It is no understatement to suggest the world awaits the outcome of the United States presidential election today with trepidation.
Victory for Donald Trump, which opinion polls indicate is unlikely but not impossible, would send shockwaves far beyond the yet-to-be-fenced US borders. Triumph for Hillary Clinton, which seems narrowly more likely, will quite possibly leave America facing four years of bitter division and rancour if nothing is done to repair the country’s fractured political landscape.
Clinton is not without flaws, but they are truly eclipsed by the baleful shadow which Trump has cast over the campaign.
He has fomented racial tensions. His coded remarks about a stolen and rigged election have encouraged some Republicans to threaten Clinton with impeachment should she prevail.
Apparently the NZ Herald feels that would be vexatious.
The implication is that if Trump’s forces do not take government fairly then they will work to undermine it. Today’s election is partly about these politics of division and it is why an anxious globe is watching so carefully.
Trump has denigrated Muslims and the disabled. He has uttered falsehoods and he has been revealed as a wealthy man who does not pay his taxes. He has also tapped into an American vein which courses with anger and a sense of unfairness and which has carried him to the gates of the Oval Office.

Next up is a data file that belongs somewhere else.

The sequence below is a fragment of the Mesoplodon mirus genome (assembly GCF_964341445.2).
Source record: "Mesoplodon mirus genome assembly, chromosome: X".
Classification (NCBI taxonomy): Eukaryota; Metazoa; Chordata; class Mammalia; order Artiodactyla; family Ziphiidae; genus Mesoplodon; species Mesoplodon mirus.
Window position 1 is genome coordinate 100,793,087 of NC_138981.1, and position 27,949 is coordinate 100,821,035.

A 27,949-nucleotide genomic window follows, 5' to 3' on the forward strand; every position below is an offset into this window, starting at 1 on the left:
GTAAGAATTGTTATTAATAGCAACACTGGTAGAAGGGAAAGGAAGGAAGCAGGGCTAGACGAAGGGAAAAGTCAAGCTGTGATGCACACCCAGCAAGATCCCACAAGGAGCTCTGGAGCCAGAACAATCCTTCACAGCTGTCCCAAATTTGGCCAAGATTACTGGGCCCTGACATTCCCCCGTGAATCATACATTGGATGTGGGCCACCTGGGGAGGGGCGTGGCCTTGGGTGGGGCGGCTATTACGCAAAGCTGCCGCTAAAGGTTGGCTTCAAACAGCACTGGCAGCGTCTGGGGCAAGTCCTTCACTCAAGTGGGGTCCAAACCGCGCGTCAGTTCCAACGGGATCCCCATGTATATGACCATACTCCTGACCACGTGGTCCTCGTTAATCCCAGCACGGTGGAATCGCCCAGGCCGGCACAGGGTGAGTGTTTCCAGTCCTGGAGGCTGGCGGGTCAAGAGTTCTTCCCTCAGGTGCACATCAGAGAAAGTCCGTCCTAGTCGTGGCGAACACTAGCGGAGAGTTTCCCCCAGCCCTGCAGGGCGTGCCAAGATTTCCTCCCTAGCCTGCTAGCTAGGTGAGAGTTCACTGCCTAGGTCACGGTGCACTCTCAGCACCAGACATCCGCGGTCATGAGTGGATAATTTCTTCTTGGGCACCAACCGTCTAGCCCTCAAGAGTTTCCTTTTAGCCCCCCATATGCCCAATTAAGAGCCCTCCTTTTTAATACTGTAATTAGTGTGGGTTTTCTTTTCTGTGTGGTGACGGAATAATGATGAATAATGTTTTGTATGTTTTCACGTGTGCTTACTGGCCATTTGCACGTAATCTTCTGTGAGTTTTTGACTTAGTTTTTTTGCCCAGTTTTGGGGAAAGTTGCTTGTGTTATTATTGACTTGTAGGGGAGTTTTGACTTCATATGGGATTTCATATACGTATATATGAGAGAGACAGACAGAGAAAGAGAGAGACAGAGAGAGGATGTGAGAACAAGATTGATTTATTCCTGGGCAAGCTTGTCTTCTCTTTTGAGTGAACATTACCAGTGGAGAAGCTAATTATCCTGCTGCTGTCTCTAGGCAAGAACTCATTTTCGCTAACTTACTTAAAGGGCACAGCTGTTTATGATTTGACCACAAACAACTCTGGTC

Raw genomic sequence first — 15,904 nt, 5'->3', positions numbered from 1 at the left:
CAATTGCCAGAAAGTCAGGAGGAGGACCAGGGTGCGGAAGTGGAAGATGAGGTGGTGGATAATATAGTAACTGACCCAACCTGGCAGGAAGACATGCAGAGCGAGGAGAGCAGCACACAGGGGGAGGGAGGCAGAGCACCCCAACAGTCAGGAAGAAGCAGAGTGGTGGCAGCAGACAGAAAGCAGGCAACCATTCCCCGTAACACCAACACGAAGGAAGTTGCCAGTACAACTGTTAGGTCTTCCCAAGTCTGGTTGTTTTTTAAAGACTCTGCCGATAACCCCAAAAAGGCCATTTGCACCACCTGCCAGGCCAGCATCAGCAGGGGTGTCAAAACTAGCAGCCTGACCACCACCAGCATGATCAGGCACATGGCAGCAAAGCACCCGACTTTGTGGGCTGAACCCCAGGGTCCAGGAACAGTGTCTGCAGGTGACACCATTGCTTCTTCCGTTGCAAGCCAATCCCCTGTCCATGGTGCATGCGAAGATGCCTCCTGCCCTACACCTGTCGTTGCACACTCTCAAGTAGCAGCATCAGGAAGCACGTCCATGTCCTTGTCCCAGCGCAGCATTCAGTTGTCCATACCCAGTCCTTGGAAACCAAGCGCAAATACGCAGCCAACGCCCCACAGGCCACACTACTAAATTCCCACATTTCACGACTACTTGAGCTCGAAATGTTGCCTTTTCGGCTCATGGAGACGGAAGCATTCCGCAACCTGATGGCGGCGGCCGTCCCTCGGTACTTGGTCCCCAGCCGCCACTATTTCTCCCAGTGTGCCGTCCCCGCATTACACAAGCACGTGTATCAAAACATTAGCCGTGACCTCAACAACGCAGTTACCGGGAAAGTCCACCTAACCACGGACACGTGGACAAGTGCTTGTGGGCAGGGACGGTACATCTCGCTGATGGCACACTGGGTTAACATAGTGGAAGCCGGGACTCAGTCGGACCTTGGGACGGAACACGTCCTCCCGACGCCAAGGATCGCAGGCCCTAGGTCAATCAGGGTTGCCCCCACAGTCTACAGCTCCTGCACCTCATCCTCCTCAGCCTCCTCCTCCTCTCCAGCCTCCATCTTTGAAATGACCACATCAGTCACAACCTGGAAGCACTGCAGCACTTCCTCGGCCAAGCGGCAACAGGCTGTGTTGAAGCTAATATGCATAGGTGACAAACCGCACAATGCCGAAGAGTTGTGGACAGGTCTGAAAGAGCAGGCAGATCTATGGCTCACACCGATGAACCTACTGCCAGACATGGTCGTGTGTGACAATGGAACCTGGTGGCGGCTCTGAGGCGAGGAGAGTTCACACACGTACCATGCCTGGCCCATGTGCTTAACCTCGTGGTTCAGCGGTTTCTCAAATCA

The voters will decide whether to reward him with the key. In office, Trump would cut taxes on rich Americans and impose tariffs which would raise the cost of living on the poorest of families. He would withdraw from the institutions which secure global stability at a time when China is flexing its muscles and Putin’s weakened Russia is desperate to rattle cages.
Perhaps the US’ self-imposed role as the world police should be reviewed. There hasn’t been a war they haven’t invited themselves to, broadly speaking.
For New Zealand’s trading future, a Clinton win would seem the positive outcome, even though she has under pressure walked away from Trans-Pacific Partnership Agreement. In terms of the political relationship the best hope would be a Democratic victory in the Congress and the presidency.
After 240 years since independence, and in light of the man who craves the job, Clinton would be deserving as the first woman in the White House.
The best of two unpalatable choices, at best.
No surprise from the Herald however, which has been swinging wildly to the left and continues in that direction without any apparent concern from shareholders.
– NZ Herald